There is no humane way to shoot a black child in the street or in the face. There is no humane way to bomb a city. There is no humane way to imprison another human being. There is no humane way to commit an act of terrorism.

In the same way that we must listen to those who have experienced incarceration if we want to craft a humane and transformative justice in our lives, in our nation, in our time…I believe we must learn to really listen to those we call terrorists.

We need to remember, always, to humanize, to seek compassion, to let no human be outside of the mirror in which we see our own responsibility and our own potential. These are other human beings who have been driven to this edge. Dismissing or demonizing them will not keep anyone safe.

We must know that within each of us, there is that same small blue fire for life, for love, that can burn everything in sight under the wrong conditions. We must learn to consider terrorism as desperation born of oppression and collective trauma, and listen all the way down to the root of that desperation, down to the human.

Transformative Justice Strategic Reader

This reader was created in 2012 by Alexis Pauline Gumbs, Jenna Peters-Goldman, Leah Lakshmi Piepzna-Samarasinha and myself. It has been redesigned and we wanted to share it :) – please print it, share it, use it!

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Transformative Justice Strategic Science Justice Reader

vulnerability and malcolm x

today is malcolm x’s 84th birthday. happy birthday el-hajj malik el-shabazz. here’s a wonderful post from grace lee boggs on knowing malcolm.

today i’ve been thinking about the violence of last night, and the lessons of malcolm’s life. at one point in his life, malcolm, aka detroit red, was engaged in a violent, survival-based life. he was doing cocaine, robbing rich people, menacing society, and shaming himself and his people.

the brother who committed this violent, awful crime last night is someone who has the potential of malcolm x within him. every single person who engages in desperate, violent acts, has that potential. for malcolm, it took going to prison, discovering god and humility, feeling the call to greatness and the power of words and service that was waiting in the wings of his life, finding himself and staying true to himself. his life was so short and so powerful, and it focused around this pivot to greatness. what would it take for the perpetrator of last night’s violence?

because i actually would go so far as to say that malcolm’s greatness came from the depths to which he had sunk. that is why his story stays with us, that is why we read his autobiography and then recommend it to people we love. that is why he was was our “manhood”, our “black shining prince”. because he was not just the story of a clean, neat life; doing the right things and succeeding personally. his was the story of vulnerability and impact – only by being vulnerable to his circumstances and his need for something greater could he transform into malcolm x. and only by being impacted could he know the full story of humanity – impacted by the place and time and people to which he was born; impacted by the circumstances of slavery and racism; impacted by desperation and ego; impacted by love, by god, by community.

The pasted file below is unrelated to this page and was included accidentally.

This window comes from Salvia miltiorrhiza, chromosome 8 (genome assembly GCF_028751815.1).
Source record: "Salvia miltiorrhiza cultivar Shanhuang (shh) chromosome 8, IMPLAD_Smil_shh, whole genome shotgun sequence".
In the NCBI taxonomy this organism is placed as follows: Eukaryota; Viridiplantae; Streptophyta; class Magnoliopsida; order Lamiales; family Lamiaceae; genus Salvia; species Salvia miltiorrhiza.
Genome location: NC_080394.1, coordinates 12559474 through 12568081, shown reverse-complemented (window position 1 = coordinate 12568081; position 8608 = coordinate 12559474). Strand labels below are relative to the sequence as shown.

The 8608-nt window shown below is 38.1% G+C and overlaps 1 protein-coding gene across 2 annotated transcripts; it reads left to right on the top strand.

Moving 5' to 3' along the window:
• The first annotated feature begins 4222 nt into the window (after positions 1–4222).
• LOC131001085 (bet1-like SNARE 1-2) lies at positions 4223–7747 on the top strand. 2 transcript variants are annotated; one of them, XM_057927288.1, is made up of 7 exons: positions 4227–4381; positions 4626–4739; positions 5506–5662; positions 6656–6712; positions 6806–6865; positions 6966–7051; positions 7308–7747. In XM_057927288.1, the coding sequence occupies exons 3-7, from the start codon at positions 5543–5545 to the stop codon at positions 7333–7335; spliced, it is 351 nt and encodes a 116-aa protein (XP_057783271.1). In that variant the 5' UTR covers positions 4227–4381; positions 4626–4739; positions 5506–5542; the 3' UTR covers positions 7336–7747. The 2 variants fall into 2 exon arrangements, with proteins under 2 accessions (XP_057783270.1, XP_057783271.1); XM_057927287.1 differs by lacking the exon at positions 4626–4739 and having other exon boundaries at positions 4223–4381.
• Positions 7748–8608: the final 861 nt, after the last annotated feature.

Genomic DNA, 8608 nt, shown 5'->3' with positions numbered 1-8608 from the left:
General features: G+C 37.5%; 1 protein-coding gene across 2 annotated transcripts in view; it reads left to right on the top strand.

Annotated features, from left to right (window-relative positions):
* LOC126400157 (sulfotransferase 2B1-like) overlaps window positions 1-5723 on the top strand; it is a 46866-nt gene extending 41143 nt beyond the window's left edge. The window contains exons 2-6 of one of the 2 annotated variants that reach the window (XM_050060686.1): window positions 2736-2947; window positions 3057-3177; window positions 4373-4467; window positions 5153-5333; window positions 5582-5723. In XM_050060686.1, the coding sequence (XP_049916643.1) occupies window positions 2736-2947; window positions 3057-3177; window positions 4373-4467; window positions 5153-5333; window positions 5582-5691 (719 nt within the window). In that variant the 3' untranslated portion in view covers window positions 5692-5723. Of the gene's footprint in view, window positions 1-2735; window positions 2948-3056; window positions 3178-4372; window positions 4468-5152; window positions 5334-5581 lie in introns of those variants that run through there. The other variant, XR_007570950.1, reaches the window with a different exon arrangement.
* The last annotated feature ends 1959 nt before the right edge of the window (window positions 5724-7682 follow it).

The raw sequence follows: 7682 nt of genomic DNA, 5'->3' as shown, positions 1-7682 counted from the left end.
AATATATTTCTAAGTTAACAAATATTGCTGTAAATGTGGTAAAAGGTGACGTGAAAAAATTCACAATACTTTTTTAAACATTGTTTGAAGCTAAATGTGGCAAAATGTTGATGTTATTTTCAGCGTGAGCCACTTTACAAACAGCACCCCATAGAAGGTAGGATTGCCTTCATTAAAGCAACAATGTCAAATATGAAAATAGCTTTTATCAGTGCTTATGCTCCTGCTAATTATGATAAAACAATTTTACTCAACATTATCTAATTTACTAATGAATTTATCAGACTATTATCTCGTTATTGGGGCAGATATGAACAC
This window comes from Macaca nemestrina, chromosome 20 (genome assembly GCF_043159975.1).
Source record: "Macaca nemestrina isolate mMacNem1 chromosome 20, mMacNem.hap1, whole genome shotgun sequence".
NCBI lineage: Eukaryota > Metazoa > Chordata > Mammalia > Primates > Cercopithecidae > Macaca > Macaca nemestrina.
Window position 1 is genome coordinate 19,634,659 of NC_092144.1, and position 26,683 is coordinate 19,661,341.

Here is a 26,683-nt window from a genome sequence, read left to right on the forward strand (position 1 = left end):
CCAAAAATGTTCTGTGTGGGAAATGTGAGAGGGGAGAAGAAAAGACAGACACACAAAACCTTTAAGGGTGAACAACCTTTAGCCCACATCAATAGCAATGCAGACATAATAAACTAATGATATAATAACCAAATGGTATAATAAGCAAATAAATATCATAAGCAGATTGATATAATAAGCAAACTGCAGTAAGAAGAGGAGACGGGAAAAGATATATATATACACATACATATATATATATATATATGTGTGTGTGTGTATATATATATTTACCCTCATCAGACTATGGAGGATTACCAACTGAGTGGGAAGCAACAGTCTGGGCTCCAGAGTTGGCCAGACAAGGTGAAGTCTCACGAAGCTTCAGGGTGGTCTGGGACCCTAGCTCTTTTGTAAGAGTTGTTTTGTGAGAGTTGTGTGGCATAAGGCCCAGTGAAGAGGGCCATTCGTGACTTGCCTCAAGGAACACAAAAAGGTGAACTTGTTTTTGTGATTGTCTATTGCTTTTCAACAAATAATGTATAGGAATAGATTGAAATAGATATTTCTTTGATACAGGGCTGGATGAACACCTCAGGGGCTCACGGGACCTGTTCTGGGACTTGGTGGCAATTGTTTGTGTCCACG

the places he reached in the hearts and minds of those who heard him and followed were deep, and dark. the places where we hate ourselves, and believe we are inferior; the places where we believe we deserve no better. he used humor, ridicule and rhetoric to slip past the walls that surround the black community and say this tiny life of mental slavery and prison is not the way for us. we are a great people. we have to unshackle ourselves, and then love each other enough to free our greater selves – the community.

and that could have been enough. but at the end of his short life, when he could have chosen a road of limited but stable success, he humbled himself even more, he made himself even more vulnerable. he opened his heart to the people he had only ever thought of as his enemy, and saw that they too were human, were struggling, were creatures of deep spiritual potential.

i hold malcolm x in my mind’s eye when i think of what happened last night. i send my heart out to the little woman i held yesterday, and then send it out the further, harder journey to the man who beat her. i meditate on the humanity within him, the divine spark that he is holding, however deep down.

i hold malcolm x in my heart when i think of all of us, sitting with this unparalleled potential to love, restore, heal, grow and learn, pushing that part of ourselves down under layers of bitterness, sarcasm, hate, distrust, fear and even strategy.

can we reach out to those engaged in vastly different strategies than ourselves and ask to learn? can we travel outside of our comfort zones to grow our hearts? can we humble ourselves to the divine power so much greater than our individual needs that it can provide enough for everyone?

are we vulnerable enough to surrender? whether it is to forgiveness, or to greatness?

happy birthday, el-hajj malik el-shabazz. you humbled us all.